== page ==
Over the last couple weeks I’ve run through a lot of my philosophy behind saving and investing. I discussed that I invest at least as much as I spend every month because I want to buy options for my life, because I see the value of labor declining over time, and because I don’t want to need to start a new career path if mine gets automated out of existence.
The big question for most people at this point is: “Is it worth it?”
Saving that much money is unusual in our modern culture. That means I must be living differently. I must be skipping out on spending that my peers are doing. I must be making sacrifices.
So are they worth it?
I’ll tell you why.
Before I ever studied finances and investing, I studied happiness.
I wanted to understand it. I was in college and recognized that a lot of the things I thought would make me happy didn’t. Or made me quite happy for an evening and then left me with a headache the whole next day.
I thought I was a pretty smart guy. So why couldn’t I figure out how to be happier?
So I did what I always do when I see a problem that needs to be solved. I read. A lot.
I started with the pop self-help books. There were a lot of them. Most of them were useless. They provided some feel-good quotes and motivation, but no scientific backing.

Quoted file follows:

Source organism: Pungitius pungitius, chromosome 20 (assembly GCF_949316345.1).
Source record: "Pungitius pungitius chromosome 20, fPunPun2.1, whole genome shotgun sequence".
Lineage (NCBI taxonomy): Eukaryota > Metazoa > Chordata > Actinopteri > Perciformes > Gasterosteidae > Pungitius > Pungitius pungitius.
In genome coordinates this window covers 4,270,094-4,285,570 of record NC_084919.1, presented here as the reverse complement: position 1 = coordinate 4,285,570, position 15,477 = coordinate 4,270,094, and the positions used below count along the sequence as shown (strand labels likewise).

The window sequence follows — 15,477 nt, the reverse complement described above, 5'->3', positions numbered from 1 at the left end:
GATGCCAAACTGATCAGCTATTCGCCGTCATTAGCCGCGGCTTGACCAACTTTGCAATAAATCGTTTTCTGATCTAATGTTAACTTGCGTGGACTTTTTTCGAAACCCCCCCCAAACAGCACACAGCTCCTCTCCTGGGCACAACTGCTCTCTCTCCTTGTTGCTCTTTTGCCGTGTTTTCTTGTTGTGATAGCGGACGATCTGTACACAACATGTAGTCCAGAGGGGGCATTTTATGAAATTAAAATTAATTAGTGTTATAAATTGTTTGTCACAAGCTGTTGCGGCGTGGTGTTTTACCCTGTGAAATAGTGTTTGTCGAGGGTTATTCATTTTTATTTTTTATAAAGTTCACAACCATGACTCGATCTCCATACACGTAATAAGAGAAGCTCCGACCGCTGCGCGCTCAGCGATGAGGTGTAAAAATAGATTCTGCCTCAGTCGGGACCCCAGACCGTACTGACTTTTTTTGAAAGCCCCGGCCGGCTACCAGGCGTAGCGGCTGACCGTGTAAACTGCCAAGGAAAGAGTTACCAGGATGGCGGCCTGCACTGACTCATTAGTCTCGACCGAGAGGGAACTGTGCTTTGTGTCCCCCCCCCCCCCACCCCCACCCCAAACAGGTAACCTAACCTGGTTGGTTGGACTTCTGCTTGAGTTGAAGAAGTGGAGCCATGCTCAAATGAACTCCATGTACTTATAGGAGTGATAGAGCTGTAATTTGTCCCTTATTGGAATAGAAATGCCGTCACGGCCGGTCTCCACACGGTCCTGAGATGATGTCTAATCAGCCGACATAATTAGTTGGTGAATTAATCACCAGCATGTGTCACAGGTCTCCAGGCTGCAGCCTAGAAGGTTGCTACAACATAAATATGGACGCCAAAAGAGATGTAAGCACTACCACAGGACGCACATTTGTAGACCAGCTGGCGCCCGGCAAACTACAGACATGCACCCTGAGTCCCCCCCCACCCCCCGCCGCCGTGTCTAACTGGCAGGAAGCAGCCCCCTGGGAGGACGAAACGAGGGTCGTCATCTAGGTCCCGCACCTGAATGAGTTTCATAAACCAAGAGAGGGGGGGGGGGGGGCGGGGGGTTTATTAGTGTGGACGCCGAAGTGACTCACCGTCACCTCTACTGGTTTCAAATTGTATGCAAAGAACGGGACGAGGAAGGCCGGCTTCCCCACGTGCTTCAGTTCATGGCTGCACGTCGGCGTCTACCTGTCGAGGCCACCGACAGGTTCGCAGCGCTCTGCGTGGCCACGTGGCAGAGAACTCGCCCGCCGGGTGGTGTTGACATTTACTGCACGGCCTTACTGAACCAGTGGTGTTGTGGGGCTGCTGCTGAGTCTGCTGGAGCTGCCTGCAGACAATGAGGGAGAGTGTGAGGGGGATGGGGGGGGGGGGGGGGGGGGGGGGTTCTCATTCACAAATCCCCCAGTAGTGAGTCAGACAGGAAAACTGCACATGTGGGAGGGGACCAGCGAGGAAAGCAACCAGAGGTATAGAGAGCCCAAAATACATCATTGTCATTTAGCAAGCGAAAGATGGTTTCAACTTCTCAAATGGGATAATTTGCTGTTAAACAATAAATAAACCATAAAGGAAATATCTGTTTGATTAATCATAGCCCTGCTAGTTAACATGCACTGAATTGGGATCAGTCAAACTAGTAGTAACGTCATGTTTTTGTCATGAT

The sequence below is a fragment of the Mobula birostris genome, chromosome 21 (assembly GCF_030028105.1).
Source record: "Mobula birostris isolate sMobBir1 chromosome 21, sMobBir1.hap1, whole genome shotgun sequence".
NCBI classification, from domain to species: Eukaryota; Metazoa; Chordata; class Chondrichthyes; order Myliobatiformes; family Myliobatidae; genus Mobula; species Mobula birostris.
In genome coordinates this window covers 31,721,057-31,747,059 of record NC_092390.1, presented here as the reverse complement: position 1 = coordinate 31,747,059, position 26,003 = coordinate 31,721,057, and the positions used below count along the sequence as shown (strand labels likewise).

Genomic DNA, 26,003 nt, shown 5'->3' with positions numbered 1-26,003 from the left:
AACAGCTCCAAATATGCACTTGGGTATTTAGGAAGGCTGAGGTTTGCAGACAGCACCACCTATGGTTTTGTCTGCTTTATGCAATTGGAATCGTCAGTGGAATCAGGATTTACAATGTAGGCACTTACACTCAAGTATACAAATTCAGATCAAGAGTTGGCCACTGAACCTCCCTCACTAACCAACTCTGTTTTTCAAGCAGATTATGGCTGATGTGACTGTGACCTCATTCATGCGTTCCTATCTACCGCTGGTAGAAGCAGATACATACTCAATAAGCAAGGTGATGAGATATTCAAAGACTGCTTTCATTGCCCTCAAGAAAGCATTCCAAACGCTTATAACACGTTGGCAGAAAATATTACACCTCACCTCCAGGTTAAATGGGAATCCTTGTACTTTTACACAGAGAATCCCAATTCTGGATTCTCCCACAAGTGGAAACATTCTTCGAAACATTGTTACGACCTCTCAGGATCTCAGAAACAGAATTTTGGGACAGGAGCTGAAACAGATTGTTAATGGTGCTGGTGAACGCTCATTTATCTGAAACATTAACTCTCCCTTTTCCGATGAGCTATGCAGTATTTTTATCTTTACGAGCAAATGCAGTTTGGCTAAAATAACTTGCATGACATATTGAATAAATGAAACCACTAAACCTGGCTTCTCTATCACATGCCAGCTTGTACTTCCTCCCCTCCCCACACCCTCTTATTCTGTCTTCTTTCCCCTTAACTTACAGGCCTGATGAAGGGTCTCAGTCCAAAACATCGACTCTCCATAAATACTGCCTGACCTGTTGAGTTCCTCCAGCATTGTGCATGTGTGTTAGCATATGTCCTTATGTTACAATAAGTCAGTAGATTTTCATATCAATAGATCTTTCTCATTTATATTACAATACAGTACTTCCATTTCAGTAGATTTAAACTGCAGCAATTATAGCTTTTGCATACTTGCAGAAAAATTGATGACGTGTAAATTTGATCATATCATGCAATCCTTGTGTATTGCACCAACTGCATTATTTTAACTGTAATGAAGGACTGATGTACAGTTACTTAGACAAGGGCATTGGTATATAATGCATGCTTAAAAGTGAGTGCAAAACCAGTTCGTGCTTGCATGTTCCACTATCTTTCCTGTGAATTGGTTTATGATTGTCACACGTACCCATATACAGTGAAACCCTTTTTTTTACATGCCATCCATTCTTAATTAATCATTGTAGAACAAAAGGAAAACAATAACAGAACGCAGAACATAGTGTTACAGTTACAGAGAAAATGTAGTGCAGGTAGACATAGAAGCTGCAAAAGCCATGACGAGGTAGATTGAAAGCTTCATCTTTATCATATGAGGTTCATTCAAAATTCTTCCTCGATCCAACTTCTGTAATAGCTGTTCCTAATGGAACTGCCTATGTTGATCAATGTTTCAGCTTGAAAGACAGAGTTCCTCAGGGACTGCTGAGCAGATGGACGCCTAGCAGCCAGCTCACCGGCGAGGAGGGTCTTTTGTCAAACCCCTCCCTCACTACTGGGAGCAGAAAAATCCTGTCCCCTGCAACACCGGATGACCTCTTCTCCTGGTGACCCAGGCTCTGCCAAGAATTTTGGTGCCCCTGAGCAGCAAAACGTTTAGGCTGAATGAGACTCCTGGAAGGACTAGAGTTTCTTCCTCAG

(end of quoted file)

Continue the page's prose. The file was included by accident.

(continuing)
So I moved on to psychology. I read books and studies from Dr. Sonja Lyubomirsky, Dr. Martin Seligman, Dr. Mihaly Csikszentmihaly, and many others.
I expanded into neurobiology studies on happiness and learned more about the brain. (I still struggle with a lot of the drier, more technical studies, but I also have a neurobiologist friend that I ask asinine questions of when I need help.)
I learned a lot, both about happiness and about my own decision making.
Money and Happiness
I learned that I was not alone. That we all suck at knowing what will make us happy.
And we waste a lot of money on things that we think will make us happy, but don’t. Happiness isn’t nearly as expensive as we think it is.
Let’s start with a ceiling.
As we’ve discussed before, a 2010 Daniel Kahneman study found that for the average person, happiness increases with household income up to $75,000. After $75,000 in household income, there is no longer a benefit to happiness.
(For the more nuanced take and a discussion of the different types of happiness, see the original article. I’m going with shorthand here.)
So $75,000 for a household of 2.5 people is our ceiling for how much happiness costs. After taking out around 5% for the average savings rate and subtracting federal income tax, state income tax, social security tax, and Medicare tax, the happy family is spending around $50,000. Spending beyond that doesn’t contribute to happiness.
(“But I live in a city, Matt! Things are more expensive here!” I thought the same thing. Turns out, though, that $75,000 number holds in high cost-of-living places like New York City.)